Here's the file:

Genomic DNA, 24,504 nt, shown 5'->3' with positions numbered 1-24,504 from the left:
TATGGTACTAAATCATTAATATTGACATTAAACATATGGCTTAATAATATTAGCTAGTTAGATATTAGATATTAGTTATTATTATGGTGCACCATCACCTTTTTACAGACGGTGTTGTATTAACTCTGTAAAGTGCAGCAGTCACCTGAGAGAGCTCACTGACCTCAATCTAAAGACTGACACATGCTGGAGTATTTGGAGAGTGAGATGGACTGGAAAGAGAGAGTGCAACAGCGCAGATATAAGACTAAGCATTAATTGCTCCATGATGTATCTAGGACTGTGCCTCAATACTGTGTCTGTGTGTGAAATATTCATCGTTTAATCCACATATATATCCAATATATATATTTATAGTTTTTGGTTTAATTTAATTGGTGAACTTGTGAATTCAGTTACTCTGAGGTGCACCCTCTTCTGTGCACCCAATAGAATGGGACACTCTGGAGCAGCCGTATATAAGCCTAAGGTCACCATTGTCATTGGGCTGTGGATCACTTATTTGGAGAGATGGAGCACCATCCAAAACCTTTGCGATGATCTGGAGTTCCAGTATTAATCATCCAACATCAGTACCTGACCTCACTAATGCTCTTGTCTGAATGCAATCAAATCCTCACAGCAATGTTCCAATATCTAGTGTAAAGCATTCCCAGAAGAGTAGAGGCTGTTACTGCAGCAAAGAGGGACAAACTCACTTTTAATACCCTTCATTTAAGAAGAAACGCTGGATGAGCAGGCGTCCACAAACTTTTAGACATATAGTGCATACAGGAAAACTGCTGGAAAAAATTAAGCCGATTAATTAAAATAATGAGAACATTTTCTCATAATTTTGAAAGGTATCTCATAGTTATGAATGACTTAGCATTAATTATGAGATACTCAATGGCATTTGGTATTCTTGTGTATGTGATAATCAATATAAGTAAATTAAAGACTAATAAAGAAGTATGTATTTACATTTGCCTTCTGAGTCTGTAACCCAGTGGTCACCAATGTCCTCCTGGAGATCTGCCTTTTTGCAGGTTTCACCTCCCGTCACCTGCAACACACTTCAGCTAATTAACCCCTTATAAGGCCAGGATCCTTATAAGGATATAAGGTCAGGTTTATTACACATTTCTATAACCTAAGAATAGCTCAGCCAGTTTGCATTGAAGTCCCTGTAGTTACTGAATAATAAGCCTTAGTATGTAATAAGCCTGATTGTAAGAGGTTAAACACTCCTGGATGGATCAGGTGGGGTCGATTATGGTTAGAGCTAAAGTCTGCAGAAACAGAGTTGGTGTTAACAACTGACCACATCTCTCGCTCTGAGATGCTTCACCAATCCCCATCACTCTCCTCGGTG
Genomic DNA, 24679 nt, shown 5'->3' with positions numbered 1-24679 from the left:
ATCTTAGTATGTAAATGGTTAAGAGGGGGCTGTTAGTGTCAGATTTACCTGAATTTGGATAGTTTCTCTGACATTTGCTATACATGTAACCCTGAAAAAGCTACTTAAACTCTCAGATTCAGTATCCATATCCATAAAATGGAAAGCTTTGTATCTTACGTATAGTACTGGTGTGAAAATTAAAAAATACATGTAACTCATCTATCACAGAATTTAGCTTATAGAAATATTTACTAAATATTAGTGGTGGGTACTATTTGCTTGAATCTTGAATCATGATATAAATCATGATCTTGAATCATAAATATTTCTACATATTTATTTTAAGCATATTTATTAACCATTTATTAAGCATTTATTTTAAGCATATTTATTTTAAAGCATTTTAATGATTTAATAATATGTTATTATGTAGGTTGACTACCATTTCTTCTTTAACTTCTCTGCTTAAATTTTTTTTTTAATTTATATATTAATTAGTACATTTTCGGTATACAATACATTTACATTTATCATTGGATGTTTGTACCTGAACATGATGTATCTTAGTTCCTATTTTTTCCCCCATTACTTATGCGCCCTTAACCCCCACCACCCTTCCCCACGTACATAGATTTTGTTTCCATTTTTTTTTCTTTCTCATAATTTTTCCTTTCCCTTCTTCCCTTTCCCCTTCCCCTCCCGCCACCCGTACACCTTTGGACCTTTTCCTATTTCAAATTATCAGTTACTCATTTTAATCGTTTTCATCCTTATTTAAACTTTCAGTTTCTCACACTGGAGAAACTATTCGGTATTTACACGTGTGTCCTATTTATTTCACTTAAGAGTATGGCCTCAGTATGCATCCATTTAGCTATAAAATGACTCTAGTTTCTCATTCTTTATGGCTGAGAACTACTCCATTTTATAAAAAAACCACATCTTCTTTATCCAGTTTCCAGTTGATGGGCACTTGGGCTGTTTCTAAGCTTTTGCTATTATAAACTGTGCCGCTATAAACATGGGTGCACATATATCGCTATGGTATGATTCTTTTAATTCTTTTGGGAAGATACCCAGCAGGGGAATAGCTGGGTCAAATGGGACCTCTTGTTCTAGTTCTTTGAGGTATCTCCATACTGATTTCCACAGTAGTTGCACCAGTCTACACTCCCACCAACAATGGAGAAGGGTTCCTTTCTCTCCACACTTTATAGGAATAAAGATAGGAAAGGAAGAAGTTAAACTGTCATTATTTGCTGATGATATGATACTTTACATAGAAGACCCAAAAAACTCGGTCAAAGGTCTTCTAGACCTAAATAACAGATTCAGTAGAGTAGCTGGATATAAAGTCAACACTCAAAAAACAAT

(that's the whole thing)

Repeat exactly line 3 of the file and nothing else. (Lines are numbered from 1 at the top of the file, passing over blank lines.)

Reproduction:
Genomic DNA, 24679 nt, shown 5'->3' with positions numbered 1-24679 from the left: